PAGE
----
First, we may be less receptive to proposals for clinics whose subject matter overlaps with Santa Clara’s existing immigration law clinic, which focuses on asylum, withholding of deportation, and trafficking cases.
Second, although the law school will pay for all operational expenses associated with clinic operations, funding is not unlimited. Therefore, a clinic requiring extensive overseas travel by students may not be economically feasible.
Each interested candidate should submit a detailed written proposal, approximately 3000 words in length, explaining his/her vision for how the clinic would operate under his/her leadership. Proposals should explain how a specific proposal relates to the candidate’s own experience and interests. In addition, each proposal should address the following questions:
1. What specific legal skills will the clinic train students to develop? How will the clinic train students in those legal skills? In particular, to what extent and in what ways will the clinic be designed to train students in the following skills:
- Drafting persuasive legal briefs
- Litigation and oral advocacy skills
- Client interviewing and counseling skills
- Fact finding skills
- Working with media as an advocacy tool
- Experience dealing with foreign law and foreign legal systems
- Experience dealing with clients who are not native English speakers
- Experience dealing with potentially traumatized clients
3. Will the clinic’s activities focus on a specific type of human rights issue? If so, what issues or issue areas will be the focus of the clinic’s work?
4. Will the clinic’s activities focus on a specific region of the world? If so, which one?
5. To what extent will the clinic focus on litigation, fact finding, client counseling, or other activities?
6. Will there be a need or opportunity for students to travel outside the United States to perform clinic-related tasks? If so, where would they go and what types of tasks would they perform?
7. Assuming that the clinic would be involved in some litigation, in what forum would the clinic’s litigation efforts be focused?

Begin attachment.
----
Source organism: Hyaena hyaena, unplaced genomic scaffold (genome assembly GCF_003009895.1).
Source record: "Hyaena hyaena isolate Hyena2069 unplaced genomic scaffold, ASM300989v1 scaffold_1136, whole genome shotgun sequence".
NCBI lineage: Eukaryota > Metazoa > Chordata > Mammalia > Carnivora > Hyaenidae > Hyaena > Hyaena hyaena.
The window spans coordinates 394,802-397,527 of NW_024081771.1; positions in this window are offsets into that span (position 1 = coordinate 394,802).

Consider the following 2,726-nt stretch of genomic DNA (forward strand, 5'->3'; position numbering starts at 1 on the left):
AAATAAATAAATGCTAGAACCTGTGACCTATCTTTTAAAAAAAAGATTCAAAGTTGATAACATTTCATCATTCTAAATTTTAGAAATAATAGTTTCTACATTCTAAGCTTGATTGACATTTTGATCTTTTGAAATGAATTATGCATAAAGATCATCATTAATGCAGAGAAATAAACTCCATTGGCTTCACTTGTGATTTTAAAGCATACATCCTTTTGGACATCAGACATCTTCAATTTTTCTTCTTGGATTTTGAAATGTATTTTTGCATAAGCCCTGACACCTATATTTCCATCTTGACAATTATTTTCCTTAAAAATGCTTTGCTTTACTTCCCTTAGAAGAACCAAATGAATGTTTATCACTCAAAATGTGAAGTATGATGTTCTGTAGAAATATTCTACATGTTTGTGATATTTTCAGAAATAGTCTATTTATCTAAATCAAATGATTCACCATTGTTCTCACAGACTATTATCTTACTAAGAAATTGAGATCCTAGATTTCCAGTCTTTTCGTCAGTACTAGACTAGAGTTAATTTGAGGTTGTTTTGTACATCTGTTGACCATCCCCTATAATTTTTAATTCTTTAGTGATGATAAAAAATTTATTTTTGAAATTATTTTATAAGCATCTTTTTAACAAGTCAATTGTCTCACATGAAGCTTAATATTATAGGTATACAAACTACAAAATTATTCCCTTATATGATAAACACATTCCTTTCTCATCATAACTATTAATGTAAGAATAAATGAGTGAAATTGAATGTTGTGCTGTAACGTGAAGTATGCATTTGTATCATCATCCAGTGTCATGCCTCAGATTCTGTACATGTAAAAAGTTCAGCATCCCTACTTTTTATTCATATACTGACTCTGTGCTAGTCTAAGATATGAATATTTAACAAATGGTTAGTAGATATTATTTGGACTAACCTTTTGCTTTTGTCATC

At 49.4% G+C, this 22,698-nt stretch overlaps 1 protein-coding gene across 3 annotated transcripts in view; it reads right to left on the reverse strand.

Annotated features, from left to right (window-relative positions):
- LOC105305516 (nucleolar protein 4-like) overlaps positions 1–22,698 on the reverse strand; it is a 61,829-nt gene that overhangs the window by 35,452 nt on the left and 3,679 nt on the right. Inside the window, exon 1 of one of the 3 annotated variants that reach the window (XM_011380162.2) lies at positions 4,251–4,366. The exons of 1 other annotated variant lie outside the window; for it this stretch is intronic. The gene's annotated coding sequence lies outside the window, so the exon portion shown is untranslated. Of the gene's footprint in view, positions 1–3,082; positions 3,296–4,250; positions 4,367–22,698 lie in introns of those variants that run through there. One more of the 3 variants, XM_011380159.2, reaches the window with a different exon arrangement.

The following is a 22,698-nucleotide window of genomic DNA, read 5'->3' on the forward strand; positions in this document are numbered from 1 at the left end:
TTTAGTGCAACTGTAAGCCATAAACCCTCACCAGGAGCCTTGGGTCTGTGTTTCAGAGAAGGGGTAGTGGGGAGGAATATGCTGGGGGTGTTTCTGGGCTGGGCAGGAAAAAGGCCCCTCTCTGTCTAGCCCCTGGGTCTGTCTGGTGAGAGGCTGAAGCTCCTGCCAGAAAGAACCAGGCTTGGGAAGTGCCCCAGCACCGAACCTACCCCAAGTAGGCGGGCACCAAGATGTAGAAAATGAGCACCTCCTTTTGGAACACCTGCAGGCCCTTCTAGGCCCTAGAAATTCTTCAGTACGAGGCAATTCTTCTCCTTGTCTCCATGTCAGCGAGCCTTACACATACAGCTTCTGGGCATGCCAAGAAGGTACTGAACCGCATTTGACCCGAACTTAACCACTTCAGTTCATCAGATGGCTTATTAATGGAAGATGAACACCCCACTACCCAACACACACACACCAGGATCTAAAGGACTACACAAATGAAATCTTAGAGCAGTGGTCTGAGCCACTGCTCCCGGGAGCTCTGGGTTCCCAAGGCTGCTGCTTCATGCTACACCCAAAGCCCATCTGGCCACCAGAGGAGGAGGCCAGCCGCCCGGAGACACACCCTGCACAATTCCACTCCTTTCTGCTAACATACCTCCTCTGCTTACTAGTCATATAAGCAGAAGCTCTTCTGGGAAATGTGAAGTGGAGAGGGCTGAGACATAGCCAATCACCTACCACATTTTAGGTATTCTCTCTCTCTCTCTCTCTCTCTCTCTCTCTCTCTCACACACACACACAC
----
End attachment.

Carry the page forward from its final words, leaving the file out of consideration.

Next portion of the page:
- Domestic courts?
- International tribunals?
- Foreign courts?
9. In what ways will the clinic complement Santa Clara’s existing clinical programs?
Essential attributes and responsibilities of this position are:
1. JD degree or comparable degree from a law school outside the United States.
2. At least five years of experience as a practicing lawyer, including experience litigating issues related to international human rights in U.S., foreign and/or international tribunals.
3. Experience training and mentoring students and/or lawyers.
4. The person filling this position will serve as a supervising attorney and clinical faculty member. In this capacity, the faculty member will:
• Provide instruction in clinical law courses, including the direct supervision of law students.
• Counsel and mentor students, including advancing student job opportunities by arranging for students to work with law firms on clinic cases.
5. The person filling this position will serve as Director of the International Human Rights Clinic. In this capacity:
• The Director is responsible for the administration and operation of the Clinic’s programs, projects and activities, including directing the Clinic’s staff, maintaining budget planning and financial operations, and overseeing contract and grant compliance and reporting.
• Other duties include writing grant proposals to support the Clinic, engaging in community outreach, maintaining relationships with international human rights organizations, and coordinating with the Clinic’s Advisory Board.
• The Director holds an 11-month contract and teaches courses in the Law School. The Director is eligible for renewable multi-year contracts and is annually reviewed and evaluated by the Dean or his or her designee.
Interested applicants should submit their applications this summer to yours truly and my colleague David Sloss.